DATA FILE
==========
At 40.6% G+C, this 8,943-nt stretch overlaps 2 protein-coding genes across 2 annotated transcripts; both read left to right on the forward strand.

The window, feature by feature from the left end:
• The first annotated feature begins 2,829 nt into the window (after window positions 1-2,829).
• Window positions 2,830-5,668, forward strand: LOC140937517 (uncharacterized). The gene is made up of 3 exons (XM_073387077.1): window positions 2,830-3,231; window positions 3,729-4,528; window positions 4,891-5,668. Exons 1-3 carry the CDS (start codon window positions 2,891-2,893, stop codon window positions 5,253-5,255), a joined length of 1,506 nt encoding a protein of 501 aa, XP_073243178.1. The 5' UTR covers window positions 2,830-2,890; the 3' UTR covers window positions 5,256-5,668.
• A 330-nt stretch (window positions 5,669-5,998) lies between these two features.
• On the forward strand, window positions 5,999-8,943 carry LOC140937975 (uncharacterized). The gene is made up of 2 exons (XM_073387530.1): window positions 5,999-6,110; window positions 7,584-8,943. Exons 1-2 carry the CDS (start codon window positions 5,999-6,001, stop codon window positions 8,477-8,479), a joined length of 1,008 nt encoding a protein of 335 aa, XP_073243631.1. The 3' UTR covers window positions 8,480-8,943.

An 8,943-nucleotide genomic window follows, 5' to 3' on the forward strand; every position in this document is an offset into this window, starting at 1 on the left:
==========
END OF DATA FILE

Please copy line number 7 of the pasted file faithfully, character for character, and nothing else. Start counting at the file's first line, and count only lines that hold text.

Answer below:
An 8,943-nucleotide genomic window follows, 5' to 3' on the forward strand; every position in this document is an offset into this window, starting at 1 on the left: